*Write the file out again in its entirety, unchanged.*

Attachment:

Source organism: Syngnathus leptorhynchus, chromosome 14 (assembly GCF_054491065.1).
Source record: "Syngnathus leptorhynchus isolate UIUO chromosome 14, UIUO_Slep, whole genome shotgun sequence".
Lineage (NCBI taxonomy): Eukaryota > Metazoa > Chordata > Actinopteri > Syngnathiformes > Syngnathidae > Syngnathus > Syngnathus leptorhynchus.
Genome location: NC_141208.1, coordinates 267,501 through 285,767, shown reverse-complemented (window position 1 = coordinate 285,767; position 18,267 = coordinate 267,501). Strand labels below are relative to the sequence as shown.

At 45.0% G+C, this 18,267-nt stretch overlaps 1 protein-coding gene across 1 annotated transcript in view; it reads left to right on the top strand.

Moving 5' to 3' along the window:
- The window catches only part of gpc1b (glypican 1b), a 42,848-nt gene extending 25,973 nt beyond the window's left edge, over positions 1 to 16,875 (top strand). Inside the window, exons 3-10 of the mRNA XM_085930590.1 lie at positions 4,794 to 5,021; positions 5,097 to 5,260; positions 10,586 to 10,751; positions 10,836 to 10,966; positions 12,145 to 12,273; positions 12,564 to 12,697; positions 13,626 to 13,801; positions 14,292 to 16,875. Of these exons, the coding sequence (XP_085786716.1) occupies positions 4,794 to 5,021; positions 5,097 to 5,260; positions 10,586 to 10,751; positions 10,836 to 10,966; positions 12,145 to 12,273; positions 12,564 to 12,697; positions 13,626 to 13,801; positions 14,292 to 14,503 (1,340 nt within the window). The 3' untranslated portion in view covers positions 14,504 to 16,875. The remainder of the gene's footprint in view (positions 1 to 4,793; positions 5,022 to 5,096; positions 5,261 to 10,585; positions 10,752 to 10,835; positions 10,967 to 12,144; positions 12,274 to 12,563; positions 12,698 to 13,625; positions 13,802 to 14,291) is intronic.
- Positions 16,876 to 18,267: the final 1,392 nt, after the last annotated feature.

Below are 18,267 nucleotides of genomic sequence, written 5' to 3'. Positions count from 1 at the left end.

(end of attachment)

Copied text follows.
Source organism: Syngnathus leptorhynchus, chromosome 14 (assembly GCF_054491065.1).
Source record: "Syngnathus leptorhynchus isolate UIUO chromosome 14, UIUO_Slep, whole genome shotgun sequence".
Lineage (NCBI taxonomy): Eukaryota > Metazoa > Chordata > Actinopteri > Syngnathiformes > Syngnathidae > Syngnathus > Syngnathus leptorhynchus.
Genome location: NC_141208.1, coordinates 267,501 through 285,767, shown reverse-complemented (window position 1 = coordinate 285,767; position 18,267 = coordinate 267,501). Strand labels below are relative to the sequence as shown.

At 45.0% G+C, this 18,267-nt stretch overlaps 1 protein-coding gene across 1 annotated transcript in view; it reads left to right on the top strand.

Moving 5' to 3' along the window:
- The window catches only part of gpc1b (glypican 1b), a 42,848-nt gene extending 25,973 nt beyond the window's left edge, over positions 1 to 16,875 (top strand). Inside the window, exons 3-10 of the mRNA XM_085930590.1 lie at positions 4,794 to 5,021; positions 5,097 to 5,260; positions 10,586 to 10,751; positions 10,836 to 10,966; positions 12,145 to 12,273; positions 12,564 to 12,697; positions 13,626 to 13,801; positions 14,292 to 16,875. Of these exons, the coding sequence (XP_085786716.1) occupies positions 4,794 to 5,021; positions 5,097 to 5,260; positions 10,586 to 10,751; positions 10,836 to 10,966; positions 12,145 to 12,273; positions 12,564 to 12,697; positions 13,626 to 13,801; positions 14,292 to 14,503 (1,340 nt within the window). The 3' untranslated portion in view covers positions 14,504 to 16,875. The remainder of the gene's footprint in view (positions 1 to 4,793; positions 5,022 to 5,096; positions 5,261 to 10,585; positions 10,752 to 10,835; positions 10,967 to 12,144; positions 12,274 to 12,563; positions 12,698 to 13,625; positions 13,802 to 14,291) is intronic.
- Positions 16,876 to 18,267: the final 1,392 nt, after the last annotated feature.

Below are 18,267 nucleotides of genomic sequence, written 5' to 3'. Positions count from 1 at the left end.